Constitutionally protected speech Edit
All speech is considered constitutionally protected unless it falls within several limited exceptions. The right of protected speech is derived from the first amendment of the U.S. Constitution that reads, "Congress shall make no law . . . abridging the freedom of speech."
Under common law the U.S. Supreme Court has limited this right by deeming certain types of speech to be outside this protection. They are for the most part: incitement, obscenity, fighting words and offensive speech, and threats. Further, the Court has upheld laws that reasonably restrict speech on the basis of its time, place and manner. There is for the most part, no black letter law as to exactly what speech is protected and what speech crosses the line. The determination is always a matter of context and the specific facts of the situation.
Speech that is designed to incite violence is not considered protected speech. The Court in Brandenburg v. Ohio  clarified this when they held that only speech that is "directed to inciting or producing imminent lawless action and is likely to incite or produce such action." In that case the court overturned the conviction of a KKK leader who espoused political reform through violence. The court held that his speech was not likely to incite imminent action and thus was protected.
For speech to be considered obscene and thus unprotected it must meet the three elements of the Miller test. Under the Miller test only works that depict or describe sexual conduct can be considered obscene, and further any state or federal action must be limited to, "works which, taken as a whole, appeal to the prurient interest in sex, which portray sexual conduct in a patently offensive way, and which, taken as a whole, do not have serious literary, artistic, political, or scientific value." Further the court has defined prurient interest to mean "a shameful or morbid interest in nudity, sex, or excretion, which goes substantially beyond customary limits of candor"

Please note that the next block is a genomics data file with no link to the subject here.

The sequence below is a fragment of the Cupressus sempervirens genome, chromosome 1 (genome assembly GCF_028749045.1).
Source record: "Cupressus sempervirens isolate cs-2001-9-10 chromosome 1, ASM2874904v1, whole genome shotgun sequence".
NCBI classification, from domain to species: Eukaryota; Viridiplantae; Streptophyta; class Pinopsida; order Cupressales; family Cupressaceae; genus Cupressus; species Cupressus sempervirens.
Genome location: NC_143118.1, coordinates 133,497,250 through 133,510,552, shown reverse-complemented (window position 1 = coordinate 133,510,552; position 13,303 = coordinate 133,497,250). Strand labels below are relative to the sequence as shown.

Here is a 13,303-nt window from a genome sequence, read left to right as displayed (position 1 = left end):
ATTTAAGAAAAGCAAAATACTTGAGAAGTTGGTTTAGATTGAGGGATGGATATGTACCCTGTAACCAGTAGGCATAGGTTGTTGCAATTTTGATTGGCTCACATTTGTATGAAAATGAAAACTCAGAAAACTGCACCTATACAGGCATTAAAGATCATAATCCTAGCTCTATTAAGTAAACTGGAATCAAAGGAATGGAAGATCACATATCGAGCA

Fighting words and offensive speech Edit
Fighting words are just like they sound, in Chaplinsky v. New Hampshirethe Court held that words that are personally abusive to an ordinary citizen and that tend to incite an immediate breach of the peace are fighting words and are not protected speech.
Threats are another form of unprotected speech. The Court has held that threats of violence, that are designed to place a person or group at risk of bodily harm or death are not protected speech. However, not all threats are considered unprotected speech. The Court has held that if a reasonable person would not believe the threat to be actionable then the statement does not count as a threat. In addition, threats of social ostracism or politically motivated boycotts are also constitutionally protected speech.
Restrictions: Time, place and manner Edit
The government is allowed to restrict speech if it does so based on the time place and/or manner in which that speech takes place. An example of this is a law prohibiting protests in residential areas before 7 a.m. and after 8 p.m. This restriction does not limit the ability of a person or group to espouse a message but does prevent loud noises around other people's houses during times when quiet would be expected. When a restriction crosses the line from regulating only the time, place or manner to restricting specific content of speech, then that restriction is unconstitutional and such speech would be protected.
- ↑ Brandenburg v. Ohio, 395 U.S. 444 (1969) (full-text).
- ↑ Id. at 447.
- ↑ This test gets its name from Miller v. California, 413 U.S. 15 (1973) (full-text).
- ↑ Id. at 24.
- ↑ Id. at 37 n.1).
- ↑ Chaplinsky v. New Hampshire, 315 U.S. 568 (1942) (full-text).
- ↑ Virginia v. Black, 538 U.S. 343, 360 (2003) (full-text).
- ↑ Watts v. United States, 394 U.S. 705 (1969) (full-text).
- ↑ NAACP v. Claiborne Hardware Co., 458 U.S. 886 (1982) (full-text).